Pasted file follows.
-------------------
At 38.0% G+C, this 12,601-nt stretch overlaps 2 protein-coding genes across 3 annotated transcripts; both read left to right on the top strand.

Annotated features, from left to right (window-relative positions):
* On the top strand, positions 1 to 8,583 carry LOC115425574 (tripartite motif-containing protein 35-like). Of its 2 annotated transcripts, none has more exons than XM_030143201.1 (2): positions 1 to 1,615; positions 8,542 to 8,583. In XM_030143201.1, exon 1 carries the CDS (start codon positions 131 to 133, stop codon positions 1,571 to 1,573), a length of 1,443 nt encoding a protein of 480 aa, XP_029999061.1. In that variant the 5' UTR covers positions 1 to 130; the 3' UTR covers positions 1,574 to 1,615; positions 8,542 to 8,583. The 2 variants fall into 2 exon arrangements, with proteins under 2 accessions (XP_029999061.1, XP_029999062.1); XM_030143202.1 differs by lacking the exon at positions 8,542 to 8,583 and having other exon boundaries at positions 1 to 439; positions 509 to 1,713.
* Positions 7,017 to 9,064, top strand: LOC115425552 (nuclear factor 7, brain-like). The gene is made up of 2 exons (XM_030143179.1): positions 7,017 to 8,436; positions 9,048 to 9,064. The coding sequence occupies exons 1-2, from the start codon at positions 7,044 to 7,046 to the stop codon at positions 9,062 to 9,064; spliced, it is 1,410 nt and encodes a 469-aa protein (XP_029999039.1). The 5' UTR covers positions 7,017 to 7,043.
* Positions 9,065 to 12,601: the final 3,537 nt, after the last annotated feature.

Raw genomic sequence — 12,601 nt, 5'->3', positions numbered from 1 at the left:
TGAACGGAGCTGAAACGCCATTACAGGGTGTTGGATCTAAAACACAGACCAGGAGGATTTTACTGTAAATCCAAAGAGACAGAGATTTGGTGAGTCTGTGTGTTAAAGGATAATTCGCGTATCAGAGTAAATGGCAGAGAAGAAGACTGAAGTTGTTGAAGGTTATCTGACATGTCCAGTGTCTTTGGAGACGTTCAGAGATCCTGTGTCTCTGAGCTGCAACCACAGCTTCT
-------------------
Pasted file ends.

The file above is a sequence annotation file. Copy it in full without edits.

At 38.0% G+C, this 12,601-nt stretch overlaps 2 protein-coding genes across 3 annotated transcripts; both read left to right on the top strand.

Annotated features, from left to right (window-relative positions):
* On the top strand, positions 1 to 8,583 carry LOC115425574 (tripartite motif-containing protein 35-like). Of its 2 annotated transcripts, none has more exons than XM_030143201.1 (2): positions 1 to 1,615; positions 8,542 to 8,583. In XM_030143201.1, exon 1 carries the CDS (start codon positions 131 to 133, stop codon positions 1,571 to 1,573), a length of 1,443 nt encoding a protein of 480 aa, XP_029999061.1. In that variant the 5' UTR covers positions 1 to 130; the 3' UTR covers positions 1,574 to 1,615; positions 8,542 to 8,583. The 2 variants fall into 2 exon arrangements, with proteins under 2 accessions (XP_029999061.1, XP_029999062.1); XM_030143202.1 differs by lacking the exon at positions 8,542 to 8,583 and having other exon boundaries at positions 1 to 439; positions 509 to 1,713.
* Positions 7,017 to 9,064, top strand: LOC115425552 (nuclear factor 7, brain-like). The gene is made up of 2 exons (XM_030143179.1): positions 7,017 to 8,436; positions 9,048 to 9,064. The coding sequence occupies exons 1-2, from the start codon at positions 7,044 to 7,046 to the stop codon at positions 9,062 to 9,064; spliced, it is 1,410 nt and encodes a 469-aa protein (XP_029999039.1). The 5' UTR covers positions 7,017 to 7,043.
* Positions 9,065 to 12,601: the final 3,537 nt, after the last annotated feature.

Raw genomic sequence — 12,601 nt, 5'->3', positions numbered from 1 at the left:
TGAACGGAGCTGAAACGCCATTACAGGGTGTTGGATCTAAAACACAGACCAGGAGGATTTTACTGTAAATCCAAAGAGACAGAGATTTGGTGAGTCTGTGTGTTAAAGGATAATTCGCGTATCAGAGTAAATGGCAGAGAAGAAGACTGAAGTTGTTGAAGGTTATCTGACATGTCCAGTGTCTTTGGAGACGTTCAGAGATCCTGTGTCTCTGAGCTGCAACCACAGCTTCT